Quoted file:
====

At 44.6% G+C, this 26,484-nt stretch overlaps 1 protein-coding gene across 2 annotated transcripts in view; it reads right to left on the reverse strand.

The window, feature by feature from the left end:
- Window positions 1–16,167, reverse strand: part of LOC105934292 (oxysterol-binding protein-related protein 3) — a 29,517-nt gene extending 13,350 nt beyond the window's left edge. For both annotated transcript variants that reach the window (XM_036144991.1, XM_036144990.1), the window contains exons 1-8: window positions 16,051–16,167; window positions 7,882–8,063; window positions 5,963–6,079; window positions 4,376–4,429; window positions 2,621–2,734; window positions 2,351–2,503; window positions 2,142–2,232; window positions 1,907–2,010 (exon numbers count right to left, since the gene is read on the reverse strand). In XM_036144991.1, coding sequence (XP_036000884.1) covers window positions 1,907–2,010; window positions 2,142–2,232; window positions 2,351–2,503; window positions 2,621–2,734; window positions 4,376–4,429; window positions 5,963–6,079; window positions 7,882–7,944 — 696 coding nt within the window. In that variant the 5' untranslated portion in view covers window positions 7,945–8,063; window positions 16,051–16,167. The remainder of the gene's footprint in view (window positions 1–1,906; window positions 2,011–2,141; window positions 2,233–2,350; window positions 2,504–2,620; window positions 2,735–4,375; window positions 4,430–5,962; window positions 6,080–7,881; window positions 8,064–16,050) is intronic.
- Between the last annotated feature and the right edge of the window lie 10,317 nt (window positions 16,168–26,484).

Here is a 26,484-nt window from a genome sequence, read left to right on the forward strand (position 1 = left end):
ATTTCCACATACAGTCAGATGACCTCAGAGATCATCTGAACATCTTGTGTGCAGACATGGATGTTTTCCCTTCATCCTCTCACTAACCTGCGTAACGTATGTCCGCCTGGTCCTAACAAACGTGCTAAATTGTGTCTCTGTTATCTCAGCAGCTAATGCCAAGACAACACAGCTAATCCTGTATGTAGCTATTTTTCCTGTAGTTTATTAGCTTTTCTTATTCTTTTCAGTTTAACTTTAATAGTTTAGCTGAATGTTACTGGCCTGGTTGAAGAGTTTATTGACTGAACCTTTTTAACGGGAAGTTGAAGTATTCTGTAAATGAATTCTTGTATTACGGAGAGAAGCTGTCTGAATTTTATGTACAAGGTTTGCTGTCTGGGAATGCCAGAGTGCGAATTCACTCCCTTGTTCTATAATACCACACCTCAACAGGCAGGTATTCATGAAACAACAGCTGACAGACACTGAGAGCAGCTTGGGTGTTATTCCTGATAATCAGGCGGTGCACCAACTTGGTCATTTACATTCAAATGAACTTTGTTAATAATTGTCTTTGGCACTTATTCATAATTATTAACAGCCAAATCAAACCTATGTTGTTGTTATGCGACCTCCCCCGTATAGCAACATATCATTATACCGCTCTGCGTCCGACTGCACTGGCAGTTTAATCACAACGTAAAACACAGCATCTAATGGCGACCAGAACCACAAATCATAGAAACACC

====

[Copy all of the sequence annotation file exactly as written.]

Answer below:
At 44.6% G+C, this 26,484-nt stretch overlaps 1 protein-coding gene across 2 annotated transcripts in view; it reads right to left on the reverse strand.

The window, feature by feature from the left end:
- Window positions 1–16,167, reverse strand: part of LOC105934292 (oxysterol-binding protein-related protein 3) — a 29,517-nt gene extending 13,350 nt beyond the window's left edge. For both annotated transcript variants that reach the window (XM_036144991.1, XM_036144990.1), the window contains exons 1-8: window positions 16,051–16,167; window positions 7,882–8,063; window positions 5,963–6,079; window positions 4,376–4,429; window positions 2,621–2,734; window positions 2,351–2,503; window positions 2,142–2,232; window positions 1,907–2,010 (exon numbers count right to left, since the gene is read on the reverse strand). In XM_036144991.1, coding sequence (XP_036000884.1) covers window positions 1,907–2,010; window positions 2,142–2,232; window positions 2,351–2,503; window positions 2,621–2,734; window positions 4,376–4,429; window positions 5,963–6,079; window positions 7,882–7,944 — 696 coding nt within the window. In that variant the 5' untranslated portion in view covers window positions 7,945–8,063; window positions 16,051–16,167. The remainder of the gene's footprint in view (window positions 1–1,906; window positions 2,011–2,141; window positions 2,233–2,350; window positions 2,504–2,620; window positions 2,735–4,375; window positions 4,430–5,962; window positions 6,080–7,881; window positions 8,064–16,050) is intronic.
- Between the last annotated feature and the right edge of the window lie 10,317 nt (window positions 16,168–26,484).

Here is a 26,484-nt window from a genome sequence, read left to right on the forward strand (position 1 = left end):
ATTTCCACATACAGTCAGATGACCTCAGAGATCATCTGAACATCTTGTGTGCAGACATGGATGTTTTCCCTTCATCCTCTCACTAACCTGCGTAACGTATGTCCGCCTGGTCCTAACAAACGTGCTAAATTGTGTCTCTGTTATCTCAGCAGCTAATGCCAAGACAACACAGCTAATCCTGTATGTAGCTATTTTTCCTGTAGTTTATTAGCTTTTCTTATTCTTTTCAGTTTAACTTTAATAGTTTAGCTGAATGTTACTGGCCTGGTTGAAGAGTTTATTGACTGAACCTTTTTAACGGGAAGTTGAAGTATTCTGTAAATGAATTCTTGTATTACGGAGAGAAGCTGTCTGAATTTTATGTACAAGGTTTGCTGTCTGGGAATGCCAGAGTGCGAATTCACTCCCTTGTTCTATAATACCACACCTCAACAGGCAGGTATTCATGAAACAACAGCTGACAGACACTGAGAGCAGCTTGGGTGTTATTCCTGATAATCAGGCGGTGCACCAACTTGGTCATTTACATTCAAATGAACTTTGTTAATAATTGTCTTTGGCACTTATTCATAATTATTAACAGCCAAATCAAACCTATGTTGTTGTTATGCGACCTCCCCCGTATAGCAACATATCATTATACCGCTCTGCGTCCGACTGCACTGGCAGTTTAATCACAACGTAAAACACAGCATCTAATGGCGACCAGAACCACAAATCATAGAAACACC